Lachlan R Dale

Explainer: The Medical Evacuation Bill on Nauru and Manus

The Medical Evacuation Bill (just) passed through the Senate, but the legislation and the effects of our policy on Nauru should be examined.

 

 

The debates around refugees and asylum seeker policy in Australia can be pretty complicated. By itself, refugee policy is far from simple. Add in high-political stakes, half-truths and outright lies, and it’s almost impossible for the general public to understand what is going on.

This is partially by design. The Australian Government has refused access to journalists, human rights bodies, politicians and countless others to make sure that as little information as possible leaves the centres. The last thing they want is for footage showing the death and suffering of these camps to turn public opinion against them.

Here we will try and present a clear picture of what Kerryn Phelps’ Medical Transfer Bill is about, and Scott Morrison’s response.

Please be warned that the content below is distressing. Lifeline’s suicide hotline is 13 11 14.

 

The background

The Australian Government have been holding refugees and asylum seekers in detention centres on Manus Island and Nauru since 2013. This policy has been repeatedly criticised by the United Nations and human rights groups like Amnesty International as illegal and inhumane.

A strong body of research shows that “indefinite detention”—that is, detention with no clear end date—has a devastating effect on people’s mental health.

For people on Manus and Nauru, this has meant countless suicide attempts, and severe psychological damage. Here are a few examples that we know of:

MSF (Doctors Without Borders), who were providing medical care on Nauru until late last year, recently released a report outlining the prevalence of suicide attempts and suicidal thoughts in the centres.

They have called for an evacuation of all refugees on Nauru, and have commented that that the “mental health suffering on Nauru is among the most severe MSF has ever seen around the world”. When you consider that this is an organisation who works in war zones and with victims of torture, that is a serious claim.

The scale of the problem is immense.

 

The Government’s history of blocking urgent medical care

Kerryn Phelps’ Medical Transfer Bill is aimed at addressing one problem: the fact that Peter Dutton and officials constantly prevent people on Manus Island and Nauru getting urgent medical care.

While we’ll come to the content of the bill itself, let’s first look at a few examples:

  • In 2017, a ten year old boy attempted suicide for the third time.
    Medical professionals recommended he be transferred to Australia for immediate treatment. After five months of waiting, the Government rejected the application.
    The case went to the federal court, where a judge ordered the boy to be brought to Australia. Not content, the department for Home Affairs tried to fight the injunction. They lost.
    Eight months after the original application, the boy was brought to Australia for treatment. He is lucky to be alive.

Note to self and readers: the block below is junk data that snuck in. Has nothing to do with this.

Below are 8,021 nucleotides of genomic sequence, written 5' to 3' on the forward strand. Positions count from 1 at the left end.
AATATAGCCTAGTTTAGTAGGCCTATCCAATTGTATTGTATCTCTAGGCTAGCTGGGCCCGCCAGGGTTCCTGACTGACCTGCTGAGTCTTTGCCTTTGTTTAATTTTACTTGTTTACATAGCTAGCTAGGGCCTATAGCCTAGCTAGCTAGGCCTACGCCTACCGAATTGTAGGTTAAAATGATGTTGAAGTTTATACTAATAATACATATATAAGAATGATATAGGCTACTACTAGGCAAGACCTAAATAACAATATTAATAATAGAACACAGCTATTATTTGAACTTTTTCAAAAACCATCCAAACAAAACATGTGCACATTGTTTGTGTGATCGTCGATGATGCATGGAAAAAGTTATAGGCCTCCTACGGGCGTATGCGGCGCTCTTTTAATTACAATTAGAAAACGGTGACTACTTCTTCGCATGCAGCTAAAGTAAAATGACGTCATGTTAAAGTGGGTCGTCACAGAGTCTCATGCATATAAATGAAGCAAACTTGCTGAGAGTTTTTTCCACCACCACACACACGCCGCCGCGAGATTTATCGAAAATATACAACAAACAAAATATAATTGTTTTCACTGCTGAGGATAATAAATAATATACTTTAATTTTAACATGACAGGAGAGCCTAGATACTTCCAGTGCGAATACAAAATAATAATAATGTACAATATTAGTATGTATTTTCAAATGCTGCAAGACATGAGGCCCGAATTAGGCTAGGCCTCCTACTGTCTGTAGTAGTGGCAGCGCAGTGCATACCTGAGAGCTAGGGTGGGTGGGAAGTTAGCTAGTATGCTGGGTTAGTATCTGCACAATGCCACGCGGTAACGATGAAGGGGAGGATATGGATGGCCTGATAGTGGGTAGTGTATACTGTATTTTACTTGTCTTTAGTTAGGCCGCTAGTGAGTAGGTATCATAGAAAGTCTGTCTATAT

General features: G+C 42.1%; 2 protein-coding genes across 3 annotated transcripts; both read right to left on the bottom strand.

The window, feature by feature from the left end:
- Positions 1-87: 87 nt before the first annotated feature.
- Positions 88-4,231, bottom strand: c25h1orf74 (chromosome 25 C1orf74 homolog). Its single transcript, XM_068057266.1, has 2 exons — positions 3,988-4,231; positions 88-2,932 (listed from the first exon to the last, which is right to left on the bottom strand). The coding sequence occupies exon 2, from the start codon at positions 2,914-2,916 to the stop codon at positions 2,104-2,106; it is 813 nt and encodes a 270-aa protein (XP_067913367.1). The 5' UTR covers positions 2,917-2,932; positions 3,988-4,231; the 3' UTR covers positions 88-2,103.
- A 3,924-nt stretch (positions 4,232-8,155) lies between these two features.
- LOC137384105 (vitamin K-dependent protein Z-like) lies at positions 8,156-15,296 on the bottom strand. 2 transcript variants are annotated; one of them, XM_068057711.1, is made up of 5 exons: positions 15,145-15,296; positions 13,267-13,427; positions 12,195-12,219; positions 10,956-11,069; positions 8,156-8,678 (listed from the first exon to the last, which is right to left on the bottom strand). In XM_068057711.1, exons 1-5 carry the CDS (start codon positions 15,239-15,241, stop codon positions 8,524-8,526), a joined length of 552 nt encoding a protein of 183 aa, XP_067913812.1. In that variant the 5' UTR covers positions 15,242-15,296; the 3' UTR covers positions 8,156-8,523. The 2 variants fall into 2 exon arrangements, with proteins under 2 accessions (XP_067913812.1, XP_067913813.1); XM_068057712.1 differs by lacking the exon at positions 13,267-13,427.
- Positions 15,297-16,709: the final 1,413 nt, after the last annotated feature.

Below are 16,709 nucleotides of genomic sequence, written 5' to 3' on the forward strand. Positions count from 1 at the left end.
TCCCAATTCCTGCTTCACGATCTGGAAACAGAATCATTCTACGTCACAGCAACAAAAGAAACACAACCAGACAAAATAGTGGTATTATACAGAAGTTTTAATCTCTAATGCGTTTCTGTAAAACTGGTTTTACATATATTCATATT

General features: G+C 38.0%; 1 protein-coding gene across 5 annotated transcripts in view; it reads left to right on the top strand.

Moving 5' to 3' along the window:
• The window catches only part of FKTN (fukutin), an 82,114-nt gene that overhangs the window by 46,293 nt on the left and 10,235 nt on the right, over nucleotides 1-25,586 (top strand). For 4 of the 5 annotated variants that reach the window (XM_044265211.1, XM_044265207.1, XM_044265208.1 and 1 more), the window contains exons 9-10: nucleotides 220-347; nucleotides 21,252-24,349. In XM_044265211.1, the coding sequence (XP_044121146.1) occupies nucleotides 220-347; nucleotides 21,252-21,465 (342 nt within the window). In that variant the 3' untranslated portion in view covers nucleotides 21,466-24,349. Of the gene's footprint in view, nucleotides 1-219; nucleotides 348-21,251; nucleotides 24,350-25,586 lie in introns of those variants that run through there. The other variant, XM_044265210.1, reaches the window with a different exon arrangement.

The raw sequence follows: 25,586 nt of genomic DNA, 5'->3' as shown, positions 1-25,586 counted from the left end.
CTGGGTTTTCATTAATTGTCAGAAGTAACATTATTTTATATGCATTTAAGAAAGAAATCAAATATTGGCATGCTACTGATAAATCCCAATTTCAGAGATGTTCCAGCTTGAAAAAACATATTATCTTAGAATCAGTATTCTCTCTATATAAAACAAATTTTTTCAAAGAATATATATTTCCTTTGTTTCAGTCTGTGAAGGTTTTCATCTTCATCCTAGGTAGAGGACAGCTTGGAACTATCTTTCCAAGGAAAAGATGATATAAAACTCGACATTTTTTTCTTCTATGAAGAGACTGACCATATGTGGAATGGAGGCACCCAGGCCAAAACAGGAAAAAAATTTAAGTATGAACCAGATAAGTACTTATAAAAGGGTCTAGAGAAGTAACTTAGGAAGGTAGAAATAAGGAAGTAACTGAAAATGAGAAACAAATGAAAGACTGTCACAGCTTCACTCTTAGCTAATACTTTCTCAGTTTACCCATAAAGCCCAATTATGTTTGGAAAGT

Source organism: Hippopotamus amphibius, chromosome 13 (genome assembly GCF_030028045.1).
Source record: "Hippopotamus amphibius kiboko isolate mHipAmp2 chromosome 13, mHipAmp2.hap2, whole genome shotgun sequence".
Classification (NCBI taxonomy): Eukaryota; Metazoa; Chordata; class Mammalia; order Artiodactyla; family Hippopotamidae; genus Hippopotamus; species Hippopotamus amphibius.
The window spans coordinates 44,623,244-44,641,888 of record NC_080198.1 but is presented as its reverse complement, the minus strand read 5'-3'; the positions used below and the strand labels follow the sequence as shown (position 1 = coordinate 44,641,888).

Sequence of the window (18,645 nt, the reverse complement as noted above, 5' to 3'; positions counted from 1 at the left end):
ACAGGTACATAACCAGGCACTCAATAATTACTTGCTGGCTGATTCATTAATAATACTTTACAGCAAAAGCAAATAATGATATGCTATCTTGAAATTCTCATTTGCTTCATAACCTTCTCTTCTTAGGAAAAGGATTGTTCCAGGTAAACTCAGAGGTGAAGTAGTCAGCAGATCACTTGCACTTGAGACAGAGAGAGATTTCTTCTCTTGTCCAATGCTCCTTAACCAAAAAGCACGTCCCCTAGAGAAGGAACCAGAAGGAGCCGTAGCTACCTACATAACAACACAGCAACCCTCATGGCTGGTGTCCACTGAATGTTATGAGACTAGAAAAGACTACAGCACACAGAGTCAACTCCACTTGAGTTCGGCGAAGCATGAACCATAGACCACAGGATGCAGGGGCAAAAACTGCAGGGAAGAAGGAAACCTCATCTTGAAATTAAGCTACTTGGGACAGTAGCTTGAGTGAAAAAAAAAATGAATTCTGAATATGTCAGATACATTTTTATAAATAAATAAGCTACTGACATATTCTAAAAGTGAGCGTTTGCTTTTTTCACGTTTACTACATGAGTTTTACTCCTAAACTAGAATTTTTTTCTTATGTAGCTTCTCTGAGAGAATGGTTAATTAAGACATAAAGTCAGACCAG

• Last year, Hamid Khazaei died on Manus Island from a leg infection.
    As the infection got worse, a doctor recommended he be urgently transferred to Australia for care.
    The immigration official refused to approve the request. Instead, he referred it to his superior, who was not available until the following day. Finally, the transfer was granted, but it was too late. By the time Hamed had arrived at a Brisbane hospital, nothing could be done to save his life.
    A coroner investigation found that his death was preventable. Two major issues were the lack of antibiotics on Manus Island, and failure to quickly approve the transfer to Australia.
    Bastian Seidel, the President of the Royal Australian College of General Practitioners (RACGP) said of the case: “…bureaucrats should never ever be allowed to override a clinical decision made by a medical doctor.”

These are only a few examples. Time and time again, Peter Dutton, the Home Affairs staff and bureaucrats have ignored recommendations from doctors, and rejected urgent transfers.

They have repeatedly made decisions on political grounds which cause suffering, harm and in some cases death to people in Australia’s care.

 

The Medical Transfer Bill

Kerryn Phelps’ Medical Transfer Bill makes it harder for Peter Dutton and officials to block medical transfers without good reason.

It is a balanced bill, which allows transfers to be blocked when involving an individual with serious criminal history, and the law would only apply to only those currently on Manus Island and Nauru.

The bill passed in the lower house last night, and the senate this afternoon. But Prime Minister Scott Morrison has announced he will be reopening the detention centre on Christmas Island to avoid refugees being provided with urgent medical care.

During his announcement, Morrison claimed that Nauru has adequate medical care. This contradicts testimony made by the International Health and Medical Services—the organisation the Morrison Government employs for health services on Nauru. In a recent federal court case, the IHMS said that the Nauru hospital was unsafe for surgery and that patients had died during routine operations. “The advice of IHMS is that the hospital is not recommended.”

 

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